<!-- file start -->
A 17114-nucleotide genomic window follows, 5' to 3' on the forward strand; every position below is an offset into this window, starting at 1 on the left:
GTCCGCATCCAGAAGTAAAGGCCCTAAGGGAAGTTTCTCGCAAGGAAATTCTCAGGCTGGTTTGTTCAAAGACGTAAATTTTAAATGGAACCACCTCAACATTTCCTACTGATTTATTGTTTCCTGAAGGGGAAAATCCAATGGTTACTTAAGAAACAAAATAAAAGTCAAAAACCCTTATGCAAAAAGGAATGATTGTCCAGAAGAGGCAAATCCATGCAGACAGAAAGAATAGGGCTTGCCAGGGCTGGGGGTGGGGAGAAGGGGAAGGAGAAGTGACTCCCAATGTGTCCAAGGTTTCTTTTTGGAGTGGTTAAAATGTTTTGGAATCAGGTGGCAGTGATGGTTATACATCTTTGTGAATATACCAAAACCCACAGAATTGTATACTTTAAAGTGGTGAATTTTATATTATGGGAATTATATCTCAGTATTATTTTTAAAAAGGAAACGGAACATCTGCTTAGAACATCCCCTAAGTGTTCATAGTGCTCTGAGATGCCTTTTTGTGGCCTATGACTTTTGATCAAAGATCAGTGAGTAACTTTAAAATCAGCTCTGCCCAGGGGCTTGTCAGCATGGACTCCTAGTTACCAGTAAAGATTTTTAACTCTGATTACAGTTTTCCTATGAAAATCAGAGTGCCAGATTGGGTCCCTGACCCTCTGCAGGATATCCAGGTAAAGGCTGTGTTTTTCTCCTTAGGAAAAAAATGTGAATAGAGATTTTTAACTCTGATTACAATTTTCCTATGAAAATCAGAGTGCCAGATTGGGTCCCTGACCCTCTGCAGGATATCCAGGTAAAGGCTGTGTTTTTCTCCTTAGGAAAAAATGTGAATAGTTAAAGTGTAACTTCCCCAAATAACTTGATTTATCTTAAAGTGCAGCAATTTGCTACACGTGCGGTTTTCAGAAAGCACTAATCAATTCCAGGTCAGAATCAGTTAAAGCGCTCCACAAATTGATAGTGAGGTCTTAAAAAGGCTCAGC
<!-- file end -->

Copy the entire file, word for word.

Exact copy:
A 17114-nucleotide genomic window follows, 5' to 3' on the forward strand; every position below is an offset into this window, starting at 1 on the left:
GTCCGCATCCAGAAGTAAAGGCCCTAAGGGAAGTTTCTCGCAAGGAAATTCTCAGGCTGGTTTGTTCAAAGACGTAAATTTTAAATGGAACCACCTCAACATTTCCTACTGATTTATTGTTTCCTGAAGGGGAAAATCCAATGGTTACTTAAGAAACAAAATAAAAGTCAAAAACCCTTATGCAAAAAGGAATGATTGTCCAGAAGAGGCAAATCCATGCAGACAGAAAGAATAGGGCTTGCCAGGGCTGGGGGTGGGGAGAAGGGGAAGGAGAAGTGACTCCCAATGTGTCCAAGGTTTCTTTTTGGAGTGGTTAAAATGTTTTGGAATCAGGTGGCAGTGATGGTTATACATCTTTGTGAATATACCAAAACCCACAGAATTGTATACTTTAAAGTGGTGAATTTTATATTATGGGAATTATATCTCAGTATTATTTTTAAAAAGGAAACGGAACATCTGCTTAGAACATCCCCTAAGTGTTCATAGTGCTCTGAGATGCCTTTTTGTGGCCTATGACTTTTGATCAAAGATCAGTGAGTAACTTTAAAATCAGCTCTGCCCAGGGGCTTGTCAGCATGGACTCCTAGTTACCAGTAAAGATTTTTAACTCTGATTACAGTTTTCCTATGAAAATCAGAGTGCCAGATTGGGTCCCTGACCCTCTGCAGGATATCCAGGTAAAGGCTGTGTTTTTCTCCTTAGGAAAAAAATGTGAATAGAGATTTTTAACTCTGATTACAATTTTCCTATGAAAATCAGAGTGCCAGATTGGGTCCCTGACCCTCTGCAGGATATCCAGGTAAAGGCTGTGTTTTTCTCCTTAGGAAAAAATGTGAATAGTTAAAGTGTAACTTCCCCAAATAACTTGATTTATCTTAAAGTGCAGCAATTTGCTACACGTGCGGTTTTCAGAAAGCACTAATCAATTCCAGGTCAGAATCAGTTAAAGCGCTCCACAAATTGATAGTGAGGTCTTAAAAAGGCTCAGC